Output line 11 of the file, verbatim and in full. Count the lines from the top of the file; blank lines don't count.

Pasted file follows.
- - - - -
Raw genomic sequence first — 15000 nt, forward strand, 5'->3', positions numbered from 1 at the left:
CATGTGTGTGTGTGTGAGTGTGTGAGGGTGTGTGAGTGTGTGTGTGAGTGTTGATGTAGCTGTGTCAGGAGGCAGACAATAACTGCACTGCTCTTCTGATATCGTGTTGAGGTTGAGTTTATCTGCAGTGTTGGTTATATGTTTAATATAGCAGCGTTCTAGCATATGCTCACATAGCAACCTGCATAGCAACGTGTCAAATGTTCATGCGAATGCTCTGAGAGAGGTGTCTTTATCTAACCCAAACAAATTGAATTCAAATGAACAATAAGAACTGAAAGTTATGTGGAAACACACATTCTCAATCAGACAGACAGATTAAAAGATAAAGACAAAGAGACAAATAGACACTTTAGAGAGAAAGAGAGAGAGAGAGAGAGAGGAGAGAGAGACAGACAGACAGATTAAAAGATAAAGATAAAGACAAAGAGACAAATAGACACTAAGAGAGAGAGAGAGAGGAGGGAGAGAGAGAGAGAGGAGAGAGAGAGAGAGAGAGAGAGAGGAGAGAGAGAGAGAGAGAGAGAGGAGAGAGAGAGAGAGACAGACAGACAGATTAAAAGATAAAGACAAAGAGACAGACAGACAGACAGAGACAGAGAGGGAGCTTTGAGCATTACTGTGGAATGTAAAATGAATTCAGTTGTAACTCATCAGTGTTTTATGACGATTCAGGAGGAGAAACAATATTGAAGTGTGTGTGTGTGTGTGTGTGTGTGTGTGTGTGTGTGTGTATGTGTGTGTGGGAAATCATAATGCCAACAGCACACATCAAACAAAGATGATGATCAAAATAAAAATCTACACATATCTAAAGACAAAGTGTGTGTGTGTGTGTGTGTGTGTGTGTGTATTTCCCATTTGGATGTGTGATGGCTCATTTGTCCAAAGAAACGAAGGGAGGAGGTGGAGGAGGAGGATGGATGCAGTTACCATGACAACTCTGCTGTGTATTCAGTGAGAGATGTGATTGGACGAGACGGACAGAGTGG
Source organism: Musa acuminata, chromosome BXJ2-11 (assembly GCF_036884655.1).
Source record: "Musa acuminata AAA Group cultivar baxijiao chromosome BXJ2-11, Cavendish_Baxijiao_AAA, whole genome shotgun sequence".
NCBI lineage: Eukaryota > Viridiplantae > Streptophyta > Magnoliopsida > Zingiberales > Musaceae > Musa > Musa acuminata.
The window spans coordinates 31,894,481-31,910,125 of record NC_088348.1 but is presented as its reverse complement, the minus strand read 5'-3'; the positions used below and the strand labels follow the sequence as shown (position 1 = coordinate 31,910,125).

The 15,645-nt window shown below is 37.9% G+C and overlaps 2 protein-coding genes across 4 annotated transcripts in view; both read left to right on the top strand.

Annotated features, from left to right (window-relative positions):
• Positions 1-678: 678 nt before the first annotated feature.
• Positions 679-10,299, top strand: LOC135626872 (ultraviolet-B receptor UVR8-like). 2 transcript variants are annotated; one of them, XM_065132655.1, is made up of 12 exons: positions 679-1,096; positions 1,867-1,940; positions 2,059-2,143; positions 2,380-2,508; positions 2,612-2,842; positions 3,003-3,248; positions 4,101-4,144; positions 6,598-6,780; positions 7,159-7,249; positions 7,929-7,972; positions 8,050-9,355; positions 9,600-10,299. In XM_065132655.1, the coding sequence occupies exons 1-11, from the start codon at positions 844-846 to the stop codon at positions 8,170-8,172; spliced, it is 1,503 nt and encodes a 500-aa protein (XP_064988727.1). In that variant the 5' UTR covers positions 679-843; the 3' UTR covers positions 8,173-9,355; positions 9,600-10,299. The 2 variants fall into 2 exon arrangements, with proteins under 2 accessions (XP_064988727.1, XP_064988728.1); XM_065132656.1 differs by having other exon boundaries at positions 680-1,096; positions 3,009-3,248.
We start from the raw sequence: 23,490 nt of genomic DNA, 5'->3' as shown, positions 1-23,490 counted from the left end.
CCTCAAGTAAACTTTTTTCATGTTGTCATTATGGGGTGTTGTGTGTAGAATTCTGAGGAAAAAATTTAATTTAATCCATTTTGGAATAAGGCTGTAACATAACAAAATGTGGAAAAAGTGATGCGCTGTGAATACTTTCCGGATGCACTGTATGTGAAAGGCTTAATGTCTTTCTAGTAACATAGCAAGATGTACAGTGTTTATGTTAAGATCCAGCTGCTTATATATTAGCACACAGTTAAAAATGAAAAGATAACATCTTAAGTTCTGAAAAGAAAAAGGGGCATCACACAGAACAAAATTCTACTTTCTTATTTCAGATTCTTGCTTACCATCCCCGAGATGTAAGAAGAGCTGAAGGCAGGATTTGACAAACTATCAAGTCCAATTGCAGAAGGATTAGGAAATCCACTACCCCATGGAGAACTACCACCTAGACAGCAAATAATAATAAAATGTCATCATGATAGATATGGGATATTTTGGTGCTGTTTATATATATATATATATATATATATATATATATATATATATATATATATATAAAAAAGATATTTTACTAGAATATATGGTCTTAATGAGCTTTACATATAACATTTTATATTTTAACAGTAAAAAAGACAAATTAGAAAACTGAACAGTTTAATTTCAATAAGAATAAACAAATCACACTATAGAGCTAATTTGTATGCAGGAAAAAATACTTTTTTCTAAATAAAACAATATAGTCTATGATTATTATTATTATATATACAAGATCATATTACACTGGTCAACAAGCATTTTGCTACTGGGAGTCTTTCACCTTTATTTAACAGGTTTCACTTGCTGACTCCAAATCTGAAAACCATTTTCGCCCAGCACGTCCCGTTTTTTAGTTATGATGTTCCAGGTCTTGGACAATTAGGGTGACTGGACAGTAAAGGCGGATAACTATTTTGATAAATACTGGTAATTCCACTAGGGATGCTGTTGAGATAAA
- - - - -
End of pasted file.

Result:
We start from the raw sequence: 23,490 nt of genomic DNA, 5'->3' as shown, positions 1-23,490 counted from the left end.